“Fortune assists the daring.”
So goes the family motto of Elizabeth Garrett, Cornell University’s first female president and this year’s recipient of the Maxine Platzer Lynn Women’s Center Distinguished Alumna Award. For the UVA alum, family played a significant role in getting her where she is today. She credits her upbringing with giving her an unshakeable confidence, saying that her parents never indicated that there was anything a woman couldn’t do on account of her gender. And if her impressive resume, which showcases one insuperable achievement after the other is any indication, she has taken that advice to heart.
“I am very aware of my special role as a “first woman” – and it’s a responsibility I take quite seriously,” says Garrett. “I see it as an opportunity to emphasize that these roles are not gendered.”
Garrett, a 1988 graduate of UVA’s law school, will join the ranks of female alumna recognized for their achievements as pioneers in a wide range of fields, from athletics to civil rights. Dean Paul Mahoney, who nominated Garrett for this award, commended her establishment as a leading voice in higher education despite her short time in office at Cornell.
“She has been influential and successful in every endeavor—as a public servant, a professor, and an academic administrator,” says Mahoney.
Her latest endeavor, president of Cornell, is preceded by a long list of notable accomplishments. Garrett is no stranger to the role of “first woman”, having served as the first female provost of the University of Southern California. Prior to that, she held professorships at various law schools and was tax and budget counsel to Senator David Boren.
Garrett began her legal career at UVA, which she recognizes for its role in her professional development. It was after the suggestion of a professor that she clerk for a judge that she landed a clerkship with Supreme Court justice Thurgood Marshall, and the wide range of “interesting jobs” she has since held reflect the challenge encouraged by her professors to expand her focus beyond conventional law practice.
It is this message of open-mindedness and confidence in one’s ability that she wants to pass on to young women working towards careers in male-dominated fields.
“One message I always try to impart is that confidence, self-assurance, and the willingness to take on people who are wrong or biased is an important part of success,” says Garrett. “Fortune assists the daring,” indeed.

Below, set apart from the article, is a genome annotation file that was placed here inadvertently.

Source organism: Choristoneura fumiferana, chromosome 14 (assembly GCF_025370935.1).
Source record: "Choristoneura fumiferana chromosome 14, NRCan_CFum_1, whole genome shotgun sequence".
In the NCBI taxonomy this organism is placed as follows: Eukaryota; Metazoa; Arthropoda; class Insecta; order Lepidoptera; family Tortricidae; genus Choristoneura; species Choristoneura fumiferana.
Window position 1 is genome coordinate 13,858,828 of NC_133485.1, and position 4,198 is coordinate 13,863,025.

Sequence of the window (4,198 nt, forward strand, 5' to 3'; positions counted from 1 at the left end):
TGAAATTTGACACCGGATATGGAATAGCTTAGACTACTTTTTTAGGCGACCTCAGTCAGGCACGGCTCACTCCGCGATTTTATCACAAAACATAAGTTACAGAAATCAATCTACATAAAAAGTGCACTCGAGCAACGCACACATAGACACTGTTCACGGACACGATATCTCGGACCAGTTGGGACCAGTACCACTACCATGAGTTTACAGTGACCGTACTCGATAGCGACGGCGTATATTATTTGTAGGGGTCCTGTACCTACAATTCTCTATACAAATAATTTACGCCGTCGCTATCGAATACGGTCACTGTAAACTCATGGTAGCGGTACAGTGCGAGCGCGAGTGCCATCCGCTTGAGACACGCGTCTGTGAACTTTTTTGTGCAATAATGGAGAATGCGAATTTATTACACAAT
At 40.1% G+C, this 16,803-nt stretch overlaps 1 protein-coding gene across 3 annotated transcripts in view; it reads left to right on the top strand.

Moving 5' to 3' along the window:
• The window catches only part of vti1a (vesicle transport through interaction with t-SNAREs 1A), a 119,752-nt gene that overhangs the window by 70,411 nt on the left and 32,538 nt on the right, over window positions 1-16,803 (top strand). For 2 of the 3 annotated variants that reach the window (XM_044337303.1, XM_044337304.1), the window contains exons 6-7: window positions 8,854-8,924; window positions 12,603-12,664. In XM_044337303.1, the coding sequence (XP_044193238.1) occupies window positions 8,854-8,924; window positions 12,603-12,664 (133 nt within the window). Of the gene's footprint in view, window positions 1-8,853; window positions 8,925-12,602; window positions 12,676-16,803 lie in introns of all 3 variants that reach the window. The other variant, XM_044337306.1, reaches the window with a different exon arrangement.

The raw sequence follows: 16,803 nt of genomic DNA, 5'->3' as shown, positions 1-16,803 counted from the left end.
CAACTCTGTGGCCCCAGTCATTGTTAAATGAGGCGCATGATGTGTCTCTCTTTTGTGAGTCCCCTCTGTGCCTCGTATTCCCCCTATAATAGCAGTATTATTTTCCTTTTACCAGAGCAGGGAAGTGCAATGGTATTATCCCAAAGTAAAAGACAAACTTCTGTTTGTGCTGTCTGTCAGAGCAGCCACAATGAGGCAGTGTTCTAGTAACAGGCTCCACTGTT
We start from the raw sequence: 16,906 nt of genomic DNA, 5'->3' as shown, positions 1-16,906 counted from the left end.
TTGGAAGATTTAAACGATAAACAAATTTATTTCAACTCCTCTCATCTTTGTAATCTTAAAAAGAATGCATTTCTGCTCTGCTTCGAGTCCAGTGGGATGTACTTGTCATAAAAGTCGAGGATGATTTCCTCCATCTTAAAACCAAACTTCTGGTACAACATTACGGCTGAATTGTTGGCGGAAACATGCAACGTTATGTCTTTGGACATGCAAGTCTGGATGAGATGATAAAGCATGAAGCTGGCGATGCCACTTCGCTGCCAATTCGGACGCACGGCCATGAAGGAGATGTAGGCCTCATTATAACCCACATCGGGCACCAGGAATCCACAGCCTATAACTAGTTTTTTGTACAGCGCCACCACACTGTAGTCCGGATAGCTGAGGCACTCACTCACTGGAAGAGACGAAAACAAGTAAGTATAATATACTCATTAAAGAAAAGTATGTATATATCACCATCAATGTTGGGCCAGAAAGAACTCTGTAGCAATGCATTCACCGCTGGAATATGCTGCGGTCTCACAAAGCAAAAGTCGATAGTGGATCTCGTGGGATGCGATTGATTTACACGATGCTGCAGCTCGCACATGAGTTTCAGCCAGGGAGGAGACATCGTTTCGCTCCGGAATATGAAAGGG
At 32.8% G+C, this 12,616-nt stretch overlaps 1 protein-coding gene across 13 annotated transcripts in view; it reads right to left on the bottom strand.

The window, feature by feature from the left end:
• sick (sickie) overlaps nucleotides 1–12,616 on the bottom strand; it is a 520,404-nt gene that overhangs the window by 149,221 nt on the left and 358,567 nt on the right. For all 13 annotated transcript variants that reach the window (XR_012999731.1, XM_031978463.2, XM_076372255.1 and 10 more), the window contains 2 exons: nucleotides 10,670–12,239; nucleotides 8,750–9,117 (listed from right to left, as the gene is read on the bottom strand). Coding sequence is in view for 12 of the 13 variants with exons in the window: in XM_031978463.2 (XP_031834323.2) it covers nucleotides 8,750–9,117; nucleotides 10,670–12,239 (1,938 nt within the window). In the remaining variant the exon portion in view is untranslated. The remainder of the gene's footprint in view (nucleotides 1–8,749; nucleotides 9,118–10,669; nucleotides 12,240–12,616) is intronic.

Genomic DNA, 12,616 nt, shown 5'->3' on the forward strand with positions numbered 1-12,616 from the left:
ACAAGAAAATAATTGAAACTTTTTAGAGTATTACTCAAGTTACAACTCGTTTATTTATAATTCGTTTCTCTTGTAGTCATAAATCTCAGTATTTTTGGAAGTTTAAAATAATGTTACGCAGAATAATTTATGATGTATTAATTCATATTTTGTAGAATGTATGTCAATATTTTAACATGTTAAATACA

Acknowledging that year one of her presidency is too early to discuss legacies, Garrett plans nonetheless to utilize this self-assurance and willingness to tackle the impossible to make a series of improvements to the University.
In keeping with her primary goal of strengthening Cornell in its research, education, and global impact, Garrett has highlighted three things on her agenda to focus on in the coming years. By eliminating traditional academic silos via extensive interdisciplinary collaborations, strengthening the faculty (“they are the heart of the university, as teachers, thought leaders, and producers of groundbreaking research,” stresses Garrett), and ameliorating the academic experience of students, Garrett hopes to foster globally competent graduates while facing the challenge of keeping the University affordable to all people.
No small feat, but if anyone can do it, it’s Garrett, who plans on taking a resolute approach to the tasks at hand.
“While I think listening and getting diverse views – and being open to them–is important, so is making a decision,” argues Garrett. “Too often in higher education, we let conversations go on forever, and we don’t make a decision.”
In the meantime she will continue to be a pioneer in her field, serving as both a leader to her University community and an inspiration to students –female and male alike. She will visit UVA on April 29, where she will receive the Distinguished Alumna Award and offer a keynote address discussing leadership in higher education.
Through all this, Garrett keeps her family motto at heart.
“I can’t predict what my legacy as president will ultimately be, but I intend to be true to that motto, while always keeping academic values, and academic excellence, at the fore,” she concludes.